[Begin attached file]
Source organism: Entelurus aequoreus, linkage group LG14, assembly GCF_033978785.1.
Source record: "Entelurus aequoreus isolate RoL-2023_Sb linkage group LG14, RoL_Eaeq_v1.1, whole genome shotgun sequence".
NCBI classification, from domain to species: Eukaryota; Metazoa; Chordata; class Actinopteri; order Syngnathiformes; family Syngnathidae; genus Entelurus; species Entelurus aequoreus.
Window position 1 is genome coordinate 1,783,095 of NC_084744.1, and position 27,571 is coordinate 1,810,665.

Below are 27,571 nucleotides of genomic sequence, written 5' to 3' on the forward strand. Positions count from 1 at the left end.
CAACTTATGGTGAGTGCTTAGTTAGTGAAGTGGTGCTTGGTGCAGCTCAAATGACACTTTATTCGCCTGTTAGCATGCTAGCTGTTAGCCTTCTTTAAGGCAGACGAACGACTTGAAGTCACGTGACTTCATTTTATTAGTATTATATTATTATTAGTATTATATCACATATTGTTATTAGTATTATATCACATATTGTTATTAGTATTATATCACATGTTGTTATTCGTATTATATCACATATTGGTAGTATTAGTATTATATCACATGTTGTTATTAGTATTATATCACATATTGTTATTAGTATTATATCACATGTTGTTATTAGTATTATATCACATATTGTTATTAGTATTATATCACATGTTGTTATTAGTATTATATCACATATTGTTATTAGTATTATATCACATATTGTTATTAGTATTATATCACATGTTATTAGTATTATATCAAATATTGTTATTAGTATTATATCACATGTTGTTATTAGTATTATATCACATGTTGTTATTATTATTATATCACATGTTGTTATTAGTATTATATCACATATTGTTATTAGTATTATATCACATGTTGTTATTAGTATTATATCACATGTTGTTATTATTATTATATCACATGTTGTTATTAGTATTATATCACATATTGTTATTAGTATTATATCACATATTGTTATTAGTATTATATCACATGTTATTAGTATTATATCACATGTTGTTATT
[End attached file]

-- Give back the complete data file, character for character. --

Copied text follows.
Source organism: Entelurus aequoreus, linkage group LG14, assembly GCF_033978785.1.
Source record: "Entelurus aequoreus isolate RoL-2023_Sb linkage group LG14, RoL_Eaeq_v1.1, whole genome shotgun sequence".
NCBI classification, from domain to species: Eukaryota; Metazoa; Chordata; class Actinopteri; order Syngnathiformes; family Syngnathidae; genus Entelurus; species Entelurus aequoreus.
Window position 1 is genome coordinate 1,783,095 of NC_084744.1, and position 27,571 is coordinate 1,810,665.

Below are 27,571 nucleotides of genomic sequence, written 5' to 3' on the forward strand. Positions count from 1 at the left end.
CAACTTATGGTGAGTGCTTAGTTAGTGAAGTGGTGCTTGGTGCAGCTCAAATGACACTTTATTCGCCTGTTAGCATGCTAGCTGTTAGCCTTCTTTAAGGCAGACGAACGACTTGAAGTCACGTGACTTCATTTTATTAGTATTATATTATTATTAGTATTATATCACATATTGTTATTAGTATTATATCACATATTGTTATTAGTATTATATCACATGTTGTTATTCGTATTATATCACATATTGGTAGTATTAGTATTATATCACATGTTGTTATTAGTATTATATCACATATTGTTATTAGTATTATATCACATGTTGTTATTAGTATTATATCACATATTGTTATTAGTATTATATCACATGTTGTTATTAGTATTATATCACATATTGTTATTAGTATTATATCACATATTGTTATTAGTATTATATCACATGTTATTAGTATTATATCAAATATTGTTATTAGTATTATATCACATGTTGTTATTAGTATTATATCACATGTTGTTATTATTATTATATCACATGTTGTTATTAGTATTATATCACATATTGTTATTAGTATTATATCACATGTTGTTATTAGTATTATATCACATGTTGTTATTATTATTATATCACATGTTGTTATTAGTATTATATCACATATTGTTATTAGTATTATATCACATATTGTTATTAGTATTATATCACATGTTATTAGTATTATATCACATGTTGTTATT